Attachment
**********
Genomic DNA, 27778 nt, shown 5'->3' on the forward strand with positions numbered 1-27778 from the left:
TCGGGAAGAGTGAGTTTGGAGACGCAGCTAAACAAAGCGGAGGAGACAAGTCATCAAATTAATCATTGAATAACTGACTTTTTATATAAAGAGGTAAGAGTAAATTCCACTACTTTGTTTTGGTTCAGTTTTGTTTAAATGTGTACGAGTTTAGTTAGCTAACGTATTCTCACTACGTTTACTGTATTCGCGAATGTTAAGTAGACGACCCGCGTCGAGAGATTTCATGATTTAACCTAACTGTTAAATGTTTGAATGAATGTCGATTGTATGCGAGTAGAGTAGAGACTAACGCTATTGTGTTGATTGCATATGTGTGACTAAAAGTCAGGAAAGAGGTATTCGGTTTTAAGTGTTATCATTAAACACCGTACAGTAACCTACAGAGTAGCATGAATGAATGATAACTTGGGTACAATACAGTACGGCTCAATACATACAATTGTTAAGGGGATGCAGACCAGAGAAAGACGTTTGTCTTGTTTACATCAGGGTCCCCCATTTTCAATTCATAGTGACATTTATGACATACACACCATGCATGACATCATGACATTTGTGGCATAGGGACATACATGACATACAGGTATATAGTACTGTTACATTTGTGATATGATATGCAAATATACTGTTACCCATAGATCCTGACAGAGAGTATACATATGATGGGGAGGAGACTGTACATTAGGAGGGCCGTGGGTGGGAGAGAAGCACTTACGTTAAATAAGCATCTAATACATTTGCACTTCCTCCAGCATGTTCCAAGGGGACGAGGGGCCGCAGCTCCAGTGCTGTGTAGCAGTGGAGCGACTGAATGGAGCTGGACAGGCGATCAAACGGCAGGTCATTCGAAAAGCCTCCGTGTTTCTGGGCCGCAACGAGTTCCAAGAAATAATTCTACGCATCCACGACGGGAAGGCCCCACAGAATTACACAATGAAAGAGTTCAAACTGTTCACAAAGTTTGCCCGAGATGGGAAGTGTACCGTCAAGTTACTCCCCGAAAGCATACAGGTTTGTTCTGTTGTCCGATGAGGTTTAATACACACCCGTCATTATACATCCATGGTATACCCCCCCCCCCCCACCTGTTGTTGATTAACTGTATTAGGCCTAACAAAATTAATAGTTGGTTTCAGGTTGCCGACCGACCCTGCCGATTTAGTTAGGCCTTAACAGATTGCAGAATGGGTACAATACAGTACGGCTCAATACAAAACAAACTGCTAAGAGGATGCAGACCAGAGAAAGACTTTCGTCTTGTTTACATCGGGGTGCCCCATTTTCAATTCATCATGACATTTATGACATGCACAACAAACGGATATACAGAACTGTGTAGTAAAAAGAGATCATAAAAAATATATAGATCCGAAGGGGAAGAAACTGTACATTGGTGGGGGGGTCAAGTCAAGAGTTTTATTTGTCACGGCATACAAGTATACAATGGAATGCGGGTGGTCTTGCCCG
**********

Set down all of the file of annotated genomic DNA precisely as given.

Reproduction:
Genomic DNA, 27778 nt, shown 5'->3' on the forward strand with positions numbered 1-27778 from the left:
TCGGGAAGAGTGAGTTTGGAGACGCAGCTAAACAAAGCGGAGGAGACAAGTCATCAAATTAATCATTGAATAACTGACTTTTTATATAAAGAGGTAAGAGTAAATTCCACTACTTTGTTTTGGTTCAGTTTTGTTTAAATGTGTACGAGTTTAGTTAGCTAACGTATTCTCACTACGTTTACTGTATTCGCGAATGTTAAGTAGACGACCCGCGTCGAGAGATTTCATGATTTAACCTAACTGTTAAATGTTTGAATGAATGTCGATTGTATGCGAGTAGAGTAGAGACTAACGCTATTGTGTTGATTGCATATGTGTGACTAAAAGTCAGGAAAGAGGTATTCGGTTTTAAGTGTTATCATTAAACACCGTACAGTAACCTACAGAGTAGCATGAATGAATGATAACTTGGGTACAATACAGTACGGCTCAATACATACAATTGTTAAGGGGATGCAGACCAGAGAAAGACGTTTGTCTTGTTTACATCAGGGTCCCCCATTTTCAATTCATAGTGACATTTATGACATACACACCATGCATGACATCATGACATTTGTGGCATAGGGACATACATGACATACAGGTATATAGTACTGTTACATTTGTGATATGATATGCAAATATACTGTTACCCATAGATCCTGACAGAGAGTATACATATGATGGGGAGGAGACTGTACATTAGGAGGGCCGTGGGTGGGAGAGAAGCACTTACGTTAAATAAGCATCTAATACATTTGCACTTCCTCCAGCATGTTCCAAGGGGACGAGGGGCCGCAGCTCCAGTGCTGTGTAGCAGTGGAGCGACTGAATGGAGCTGGACAGGCGATCAAACGGCAGGTCATTCGAAAAGCCTCCGTGTTTCTGGGCCGCAACGAGTTCCAAGAAATAATTCTACGCATCCACGACGGGAAGGCCCCACAGAATTACACAATGAAAGAGTTCAAACTGTTCACAAAGTTTGCCCGAGATGGGAAGTGTACCGTCAAGTTACTCCCCGAAAGCATACAGGTTTGTTCTGTTGTCCGATGAGGTTTAATACACACCCGTCATTATACATCCATGGTATACCCCCCCCCCCCCACCTGTTGTTGATTAACTGTATTAGGCCTAACAAAATTAATAGTTGGTTTCAGGTTGCCGACCGACCCTGCCGATTTAGTTAGGCCTTAACAGATTGCAGAATGGGTACAATACAGTACGGCTCAATACAAAACAAACTGCTAAGAGGATGCAGACCAGAGAAAGACTTTCGTCTTGTTTACATCGGGGTGCCCCATTTTCAATTCATCATGACATTTATGACATGCACAACAAACGGATATACAGAACTGTGTAGTAAAAAGAGATCATAAAAAATATATAGATCCGAAGGGGAAGAAACTGTACATTGGTGGGGGGGTCAAGTCAAGAGTTTTATTTGTCACGGCATACAAGTATACAATGGAATGCGGGTGGTCTTGCCCG